Traditional animation, also referred to as cel animation, has been around for over a century. Until the right hardware and software came along, animators free-handedly drew scenes onto papers, frame by frame, drawing each one slightly different from the other to create the illusion of movement when pieced together. Animated movies such as Bambi, Winnie the Pooh, Pinocchio and Dumbo were all created using the traditional animation method.
This form of animation is similar to stop motion animation in the sense that both styles require individual frames edited together to create a fluid animation video. However, instead of drawings and illustrations, the latter incorporates the use of artistic objects, which I will talk about more in the section below.
Stop motion videos are shot frame by frame, while the objects are moved ever so slightly each time. The photographs are then pieced together to create the illusion of movement. Most stop motion videos incorporate the use of artistic objects such as paper, clay, toys, and other handicraft. There are a few different types of stop motion animation, namely:
- Claymation: Where we use clay as the primary object in animation
- Cut-out animation: Where we use creative paper cut-out drawings of characters or objects
- Pixelated: Where the photographs are shot using real people in real environments
Stop motion videos require a great deal of patience and precision throughout the entire shoot to ensure a smooth flow between frames. Although it may be time consuming and sometimes exhausting, if done right, the end result can be pretty amazing.
2D animation, also known as vector-based animation, is one of the most popular styles of animation. Unlike traditional animation, movements in 2D animation are controlled using vectors and rigs. The animation is designed and adjusted using mathematical values, allowing you to achieve more fluidity and precision. The techniques used in a vector-based animation are similar to those used in traditional animation except for the fact that the former uses computer interpolation, which makes the entire process a lot faster.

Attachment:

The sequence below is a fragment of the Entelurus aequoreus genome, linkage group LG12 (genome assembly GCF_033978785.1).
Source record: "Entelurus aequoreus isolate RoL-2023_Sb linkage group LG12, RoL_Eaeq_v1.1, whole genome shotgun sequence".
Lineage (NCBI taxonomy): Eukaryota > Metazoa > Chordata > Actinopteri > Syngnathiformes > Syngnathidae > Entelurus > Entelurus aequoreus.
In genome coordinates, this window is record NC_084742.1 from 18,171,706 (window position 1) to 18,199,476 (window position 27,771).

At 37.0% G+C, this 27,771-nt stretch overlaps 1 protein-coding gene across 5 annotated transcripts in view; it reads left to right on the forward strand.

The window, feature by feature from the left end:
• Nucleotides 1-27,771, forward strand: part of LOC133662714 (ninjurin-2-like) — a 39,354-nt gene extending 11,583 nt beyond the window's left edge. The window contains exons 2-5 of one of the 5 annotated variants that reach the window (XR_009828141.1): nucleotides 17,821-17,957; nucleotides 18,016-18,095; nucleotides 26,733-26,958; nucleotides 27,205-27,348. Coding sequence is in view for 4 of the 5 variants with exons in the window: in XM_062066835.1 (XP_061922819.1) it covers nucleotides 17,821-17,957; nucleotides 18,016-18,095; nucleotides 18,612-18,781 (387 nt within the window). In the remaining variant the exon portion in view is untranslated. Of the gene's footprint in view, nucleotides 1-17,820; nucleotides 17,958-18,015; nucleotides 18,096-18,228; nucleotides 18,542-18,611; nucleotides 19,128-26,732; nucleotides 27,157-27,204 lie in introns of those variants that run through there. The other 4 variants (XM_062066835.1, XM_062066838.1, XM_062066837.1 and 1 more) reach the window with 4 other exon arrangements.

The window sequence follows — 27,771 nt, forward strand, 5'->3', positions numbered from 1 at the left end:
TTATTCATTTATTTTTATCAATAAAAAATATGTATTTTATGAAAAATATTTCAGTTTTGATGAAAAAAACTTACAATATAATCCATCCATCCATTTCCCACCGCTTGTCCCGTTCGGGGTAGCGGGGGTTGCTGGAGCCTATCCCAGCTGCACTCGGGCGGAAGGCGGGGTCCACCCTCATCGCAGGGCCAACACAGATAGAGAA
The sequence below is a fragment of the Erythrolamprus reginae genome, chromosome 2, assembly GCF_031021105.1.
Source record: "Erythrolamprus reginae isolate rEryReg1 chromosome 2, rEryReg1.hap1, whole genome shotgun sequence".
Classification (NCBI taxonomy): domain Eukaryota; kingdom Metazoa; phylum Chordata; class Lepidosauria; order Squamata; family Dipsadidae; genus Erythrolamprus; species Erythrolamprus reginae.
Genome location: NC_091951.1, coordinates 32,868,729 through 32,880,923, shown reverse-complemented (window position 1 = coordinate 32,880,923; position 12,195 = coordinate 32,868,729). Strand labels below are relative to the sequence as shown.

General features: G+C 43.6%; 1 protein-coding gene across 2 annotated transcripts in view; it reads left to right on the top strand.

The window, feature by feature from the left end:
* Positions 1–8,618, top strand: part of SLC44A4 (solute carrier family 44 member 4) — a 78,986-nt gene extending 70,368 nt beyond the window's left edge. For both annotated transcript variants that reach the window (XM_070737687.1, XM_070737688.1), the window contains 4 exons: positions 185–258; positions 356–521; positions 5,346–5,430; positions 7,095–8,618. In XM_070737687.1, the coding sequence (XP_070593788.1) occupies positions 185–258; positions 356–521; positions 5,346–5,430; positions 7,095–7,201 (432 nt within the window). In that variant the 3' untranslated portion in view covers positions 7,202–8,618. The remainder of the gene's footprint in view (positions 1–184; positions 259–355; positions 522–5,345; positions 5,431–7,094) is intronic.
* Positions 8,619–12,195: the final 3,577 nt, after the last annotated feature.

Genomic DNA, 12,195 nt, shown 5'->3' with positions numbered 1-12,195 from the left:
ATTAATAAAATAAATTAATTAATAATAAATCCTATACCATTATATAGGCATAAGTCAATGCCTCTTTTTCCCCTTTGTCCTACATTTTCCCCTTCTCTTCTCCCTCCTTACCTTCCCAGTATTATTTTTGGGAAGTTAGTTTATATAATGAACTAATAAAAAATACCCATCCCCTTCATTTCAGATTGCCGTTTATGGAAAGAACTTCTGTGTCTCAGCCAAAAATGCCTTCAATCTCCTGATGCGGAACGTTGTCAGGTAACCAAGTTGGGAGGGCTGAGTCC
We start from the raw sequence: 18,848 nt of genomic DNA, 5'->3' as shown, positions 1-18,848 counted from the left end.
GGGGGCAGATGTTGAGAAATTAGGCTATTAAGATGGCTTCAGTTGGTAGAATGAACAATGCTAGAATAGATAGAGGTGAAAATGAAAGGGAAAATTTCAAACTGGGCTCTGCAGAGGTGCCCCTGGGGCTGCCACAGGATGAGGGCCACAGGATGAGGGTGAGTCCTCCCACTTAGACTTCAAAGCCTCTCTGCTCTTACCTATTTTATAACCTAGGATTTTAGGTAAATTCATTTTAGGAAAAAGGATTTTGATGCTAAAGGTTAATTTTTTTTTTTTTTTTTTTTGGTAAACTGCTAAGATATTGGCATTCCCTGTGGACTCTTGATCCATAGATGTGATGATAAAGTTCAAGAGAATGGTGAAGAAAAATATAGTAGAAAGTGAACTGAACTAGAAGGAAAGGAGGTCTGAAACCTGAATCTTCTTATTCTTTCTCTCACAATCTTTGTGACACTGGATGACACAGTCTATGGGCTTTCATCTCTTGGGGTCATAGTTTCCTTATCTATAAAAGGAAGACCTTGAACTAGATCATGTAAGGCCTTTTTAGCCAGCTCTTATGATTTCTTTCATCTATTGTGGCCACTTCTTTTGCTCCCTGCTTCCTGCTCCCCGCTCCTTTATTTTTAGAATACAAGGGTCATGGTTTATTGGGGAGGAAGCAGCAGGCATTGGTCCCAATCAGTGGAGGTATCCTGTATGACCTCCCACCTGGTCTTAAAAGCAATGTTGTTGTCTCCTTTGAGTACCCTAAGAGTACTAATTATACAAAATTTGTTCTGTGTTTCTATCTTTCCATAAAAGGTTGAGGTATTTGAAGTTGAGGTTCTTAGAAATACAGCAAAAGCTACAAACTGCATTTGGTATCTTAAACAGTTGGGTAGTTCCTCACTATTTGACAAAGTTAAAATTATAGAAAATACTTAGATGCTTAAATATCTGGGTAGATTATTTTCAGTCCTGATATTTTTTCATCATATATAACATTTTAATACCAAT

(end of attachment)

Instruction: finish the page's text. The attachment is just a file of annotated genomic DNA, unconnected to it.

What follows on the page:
3D animation involves the art of creating moving 3D computer graphics using softwares such as Blender, 3DS Max, Maya and Cinema 4D. Compared to traditional and 2D animation, the production process for 3D animation involves additional steps such as 3D modelling, texturing, lighting, and rigging.
One of the greatest advantages of 3D animation is its flexibility. You can really create just about anything with 3D animation. The only limit is your imagination. You can show the inner workings of a person’s heart. You can create a magical new world run by flying wizards who live in the clouds. 3D animation can be as realistic or inventive as you want it to be.
Some of the most popular 3D animation films of all time include Toy Story, Shrek, Kung Fu Panda, Up, and Frozen.
Many people use the term “motion graphics” and “animation” interchangeably. While the two are in fact very similar, the main difference is that the former does not involve character animation.
Motion graphics is the art of blending graphic design and animation. It is the skilful craft of adding movement to design. Motion graphics has become so popular that we now see it all over the internet, TV, Cinema… and even in mobile apps and video games.
Whiteboard animation depicts the process of a person drawing images and words onto a whiteboard, while telling the story of what is being drawn. Whiteboard animation videos are typically used for educational purposes. They can be used to explain concepts, ideas, products, services or processes.
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